Mac Curtain's son, Tomás Óg (junior) (1915–1994) later became a leading republican and member of the IRA Executive (whose main purpose was to elect the Chief of Staff of the IRA). [18] In 1940, he was sentenced to death for shooting Garda Síochána Detective Roche. Roche from Union Quay Barracks was one of three detectives who were attempting to arrest MacCurtain. MacCurtain pulled a gun and Detective Roche was shot and mortally wounded at the end of St Patrick's Street Cork city centre on 3 January 1940. However, he was granted clemency and released after seven years. He later served on the IRA executive during the Border Campaign. [19]

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  1. "General Registrar's Office". Retrieved 20 March 2017.
  2. "Council celebrates 200th anniversary of North Monastery school's founding". Irish Times. 7 April 2011.
  3. 1 2 R F Foster (2014). Vivid Faces: The Revolutionary Generation in Ireland, 1890-1923. Penguin. ISBN   9780241954249.
  4. "General Registrar's Office". Retrieved 20 March 2017.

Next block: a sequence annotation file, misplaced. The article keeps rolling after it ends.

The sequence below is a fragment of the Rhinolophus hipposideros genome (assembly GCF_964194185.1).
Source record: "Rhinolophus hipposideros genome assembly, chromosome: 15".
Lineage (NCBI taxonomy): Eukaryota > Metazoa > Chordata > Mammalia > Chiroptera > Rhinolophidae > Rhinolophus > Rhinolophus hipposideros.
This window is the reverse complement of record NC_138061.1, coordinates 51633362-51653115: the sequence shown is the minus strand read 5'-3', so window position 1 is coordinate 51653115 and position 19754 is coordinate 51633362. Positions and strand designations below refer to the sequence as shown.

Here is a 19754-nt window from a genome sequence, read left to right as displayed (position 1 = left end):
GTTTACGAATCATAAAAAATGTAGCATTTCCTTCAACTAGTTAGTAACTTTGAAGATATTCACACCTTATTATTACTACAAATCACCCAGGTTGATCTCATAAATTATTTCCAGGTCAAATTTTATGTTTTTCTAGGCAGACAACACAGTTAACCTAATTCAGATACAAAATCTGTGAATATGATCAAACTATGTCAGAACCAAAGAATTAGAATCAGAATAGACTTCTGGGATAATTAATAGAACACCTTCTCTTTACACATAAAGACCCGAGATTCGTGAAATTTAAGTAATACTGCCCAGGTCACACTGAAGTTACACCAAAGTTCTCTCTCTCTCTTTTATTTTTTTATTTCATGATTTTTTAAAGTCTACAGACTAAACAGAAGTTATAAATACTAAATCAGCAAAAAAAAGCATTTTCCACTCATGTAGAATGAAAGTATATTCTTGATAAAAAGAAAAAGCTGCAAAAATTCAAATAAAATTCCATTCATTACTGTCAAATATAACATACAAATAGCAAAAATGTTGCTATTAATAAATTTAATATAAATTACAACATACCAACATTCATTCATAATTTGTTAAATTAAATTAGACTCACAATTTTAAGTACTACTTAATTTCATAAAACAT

5. White, Gerry; O’Shea, Brendan (2007). "Easter 1916 in Cork – Order, Counter-Order, and Disorder" (PDF). Defence Forces Review: 63–64. Retrieved 28 June 2020.CS1 maint: discouraged parameter (link)
  6. White, Gerry (21 March 2016). "The standoff on Sheares St: Cork's 'Pain of Easter Week'". Irish Examiner. Retrieved 4 July 2020.CS1 maint: discouraged parameter (link)
  7. "Tomas MacCURTAIN ©".
  8. "Exhibitions at Cork Public Museum 2006 - 1916 Exhibition". Cork City Council. Archived from the original on 7 March 2012.CS1 maint: discouraged parameter (link)
  9. Bureau of Military History WS 446 (Frank Hynes). F. O'Donoghue, "Guerrilla Warfare in Ireland 1919-1921", An Cosantóir XXIII (May 1963), pg. 294.
  10. National Library of Ireland, # MS 31198.
  11. C Townshend, "The Republic: The Fight For Irish Independence", (London 2014), pp. 179, 193.
  12. "General Registrar's Office". Retrieved 20 March 2017.
  13. 1 2 Coogan, Tim Pat (1991). Michael Collins . Arrow Books. pp.  123–24. ISBN   0-09-968580-9.CS1 maint: discouraged parameter (link)
  14. O'Sullivan, Donal J. (1999). The Irish constabularies, 1822-1922: a century of policing in Ireland. Brandon. p. 303. ISBN   978-0-86322-257-3.
  15. Coogan, p. 149.
  16. O'Kelly, Emer (August 24, 2008). "When the killing starts do you defend God or family?". Irish Independent . Retrieved 15 December 2009.CS1 maint: discouraged parameter (link)
  17. Coogan, p. 155.
  18. Cronin, Seán. Frank Ryan, pg. 178, Repsol-Skellig, 1980; ISBN   0-86064-018-3
  19. Burke, Edward (September 1, 2018). An Army of Tribes: British Army Cohesion, Deviancy and Murder in Northern Ireland. Oxford University Press. ISBN   9781786948632 via Google Books.


Civic offices
Preceded by
William F. O'Connor
Lord Mayor of Cork
Succeeded by
Terence MacSwiney